Do you think anything has changed since then? Yes, actually, but the change is so incredibly slow… It is not easy when we take into consideration that according to Aristotle, women, by nature, are devoid of certain qualities and the fact that Sir Thomas More defines women as men with defects. It seems that it is very difficult for us to break away from the idea of the “other” that has been engraved in our minds for so many years.
As a woman, you become a member to a “Businessmen’s Association”; nobody finds this odd. What would happen if an association which had male members as well as females was called a “Businesswomen’s Association”? Like Simone de Beauvoir says, this is because the society is perceived to be male and women are otherised. We see the same thing in the expression “man of science”. I am waiting in excitement and hope to see the transition to “businesspeople” from “businessmen” and to “people of science” from “men of science”.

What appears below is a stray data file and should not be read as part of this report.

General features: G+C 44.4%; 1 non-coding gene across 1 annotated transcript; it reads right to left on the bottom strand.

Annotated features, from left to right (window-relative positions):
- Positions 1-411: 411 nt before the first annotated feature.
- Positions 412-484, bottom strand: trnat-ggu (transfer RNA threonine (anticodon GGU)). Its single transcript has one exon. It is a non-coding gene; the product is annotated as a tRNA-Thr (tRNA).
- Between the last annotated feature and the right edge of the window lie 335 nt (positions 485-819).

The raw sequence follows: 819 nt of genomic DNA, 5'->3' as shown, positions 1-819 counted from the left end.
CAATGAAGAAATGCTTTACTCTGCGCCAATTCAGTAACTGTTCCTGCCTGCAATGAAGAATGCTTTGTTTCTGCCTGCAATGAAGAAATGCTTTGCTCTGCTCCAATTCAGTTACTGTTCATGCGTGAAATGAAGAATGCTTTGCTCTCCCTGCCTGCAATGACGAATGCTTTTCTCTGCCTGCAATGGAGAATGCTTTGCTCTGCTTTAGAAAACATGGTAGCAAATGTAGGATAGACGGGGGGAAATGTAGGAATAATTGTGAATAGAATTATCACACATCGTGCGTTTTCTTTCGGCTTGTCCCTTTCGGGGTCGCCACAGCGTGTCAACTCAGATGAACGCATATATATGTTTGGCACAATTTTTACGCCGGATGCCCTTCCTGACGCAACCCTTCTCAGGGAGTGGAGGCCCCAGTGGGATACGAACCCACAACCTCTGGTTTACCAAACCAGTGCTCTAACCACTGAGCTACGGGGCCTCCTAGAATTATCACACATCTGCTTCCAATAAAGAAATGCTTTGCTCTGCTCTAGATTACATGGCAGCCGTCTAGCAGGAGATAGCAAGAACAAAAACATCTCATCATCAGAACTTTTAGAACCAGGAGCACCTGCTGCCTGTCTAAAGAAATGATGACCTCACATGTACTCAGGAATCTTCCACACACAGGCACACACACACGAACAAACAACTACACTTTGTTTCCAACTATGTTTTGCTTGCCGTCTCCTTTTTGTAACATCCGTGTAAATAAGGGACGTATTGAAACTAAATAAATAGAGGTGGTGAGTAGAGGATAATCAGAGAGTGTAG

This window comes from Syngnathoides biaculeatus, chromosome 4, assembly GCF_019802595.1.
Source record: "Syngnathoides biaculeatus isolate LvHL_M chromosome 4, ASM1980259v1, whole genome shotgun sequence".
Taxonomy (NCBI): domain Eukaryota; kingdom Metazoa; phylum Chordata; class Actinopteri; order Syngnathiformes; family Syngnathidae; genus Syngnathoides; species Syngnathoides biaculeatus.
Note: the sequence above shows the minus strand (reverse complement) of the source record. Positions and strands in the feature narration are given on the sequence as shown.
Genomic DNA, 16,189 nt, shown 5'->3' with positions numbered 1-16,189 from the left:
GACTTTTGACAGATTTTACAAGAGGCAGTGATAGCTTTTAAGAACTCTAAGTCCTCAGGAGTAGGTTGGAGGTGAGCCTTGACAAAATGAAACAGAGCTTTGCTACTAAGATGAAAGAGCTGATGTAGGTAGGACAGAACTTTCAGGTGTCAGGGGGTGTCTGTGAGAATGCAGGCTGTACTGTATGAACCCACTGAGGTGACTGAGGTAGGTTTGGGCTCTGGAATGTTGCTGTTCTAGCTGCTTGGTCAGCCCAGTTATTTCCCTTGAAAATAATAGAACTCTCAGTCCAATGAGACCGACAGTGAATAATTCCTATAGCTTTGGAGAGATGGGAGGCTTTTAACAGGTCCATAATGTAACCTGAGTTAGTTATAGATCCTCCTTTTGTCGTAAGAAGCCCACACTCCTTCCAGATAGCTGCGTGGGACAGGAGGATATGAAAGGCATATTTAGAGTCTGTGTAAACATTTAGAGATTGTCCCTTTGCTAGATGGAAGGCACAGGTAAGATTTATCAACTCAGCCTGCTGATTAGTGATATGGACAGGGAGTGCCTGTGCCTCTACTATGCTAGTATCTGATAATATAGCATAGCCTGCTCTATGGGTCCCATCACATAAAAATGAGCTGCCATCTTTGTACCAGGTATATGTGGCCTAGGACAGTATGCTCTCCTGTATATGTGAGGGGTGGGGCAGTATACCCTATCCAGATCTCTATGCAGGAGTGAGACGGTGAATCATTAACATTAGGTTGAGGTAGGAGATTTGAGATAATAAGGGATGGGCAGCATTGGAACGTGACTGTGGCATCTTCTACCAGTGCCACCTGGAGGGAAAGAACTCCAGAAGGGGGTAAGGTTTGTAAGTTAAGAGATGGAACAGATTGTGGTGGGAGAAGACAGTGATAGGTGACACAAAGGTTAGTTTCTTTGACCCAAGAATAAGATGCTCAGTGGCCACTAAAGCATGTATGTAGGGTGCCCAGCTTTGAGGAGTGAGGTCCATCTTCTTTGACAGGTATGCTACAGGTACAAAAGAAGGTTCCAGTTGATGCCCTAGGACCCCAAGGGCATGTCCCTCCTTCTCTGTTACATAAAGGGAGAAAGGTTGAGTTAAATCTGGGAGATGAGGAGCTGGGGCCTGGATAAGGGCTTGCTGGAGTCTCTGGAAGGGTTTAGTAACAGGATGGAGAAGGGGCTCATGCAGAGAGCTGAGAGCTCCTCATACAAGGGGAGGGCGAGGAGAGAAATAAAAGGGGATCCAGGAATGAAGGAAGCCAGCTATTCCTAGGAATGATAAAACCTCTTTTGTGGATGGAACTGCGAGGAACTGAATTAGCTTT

Although the Turkish Statistical Institute data show that between December 2007 and December 2008 the women’s employment rate increased by 250.000 people, I still wonder to what extent women are given opportunities in the work place. Everywhere we get those “male managers” who consider what is best for them, who try to protect them. This is something I see very often. We get two employees of the same age and same level of seniority; the man gets promoted. As for the woman, she lacks experience.
The woman is going to be a manager. Her manager says “No, she’ll never be able to take it; it would be too tiring for her. She has a family too; it would be difficult for her.” He makes the decision for her. This is not acceptable, why don’t you ask the woman first, who gives you the right to think for her?
Binnaz Toprak’s book Türkiye’de Farklı Olmak (Being Different in Turkey) contains a chapter on women: “Subjects of Social Pressure beyond Time and Space: Women”. The situation is even worse across the country. I would like to share with you the opening paragraph of this chapter: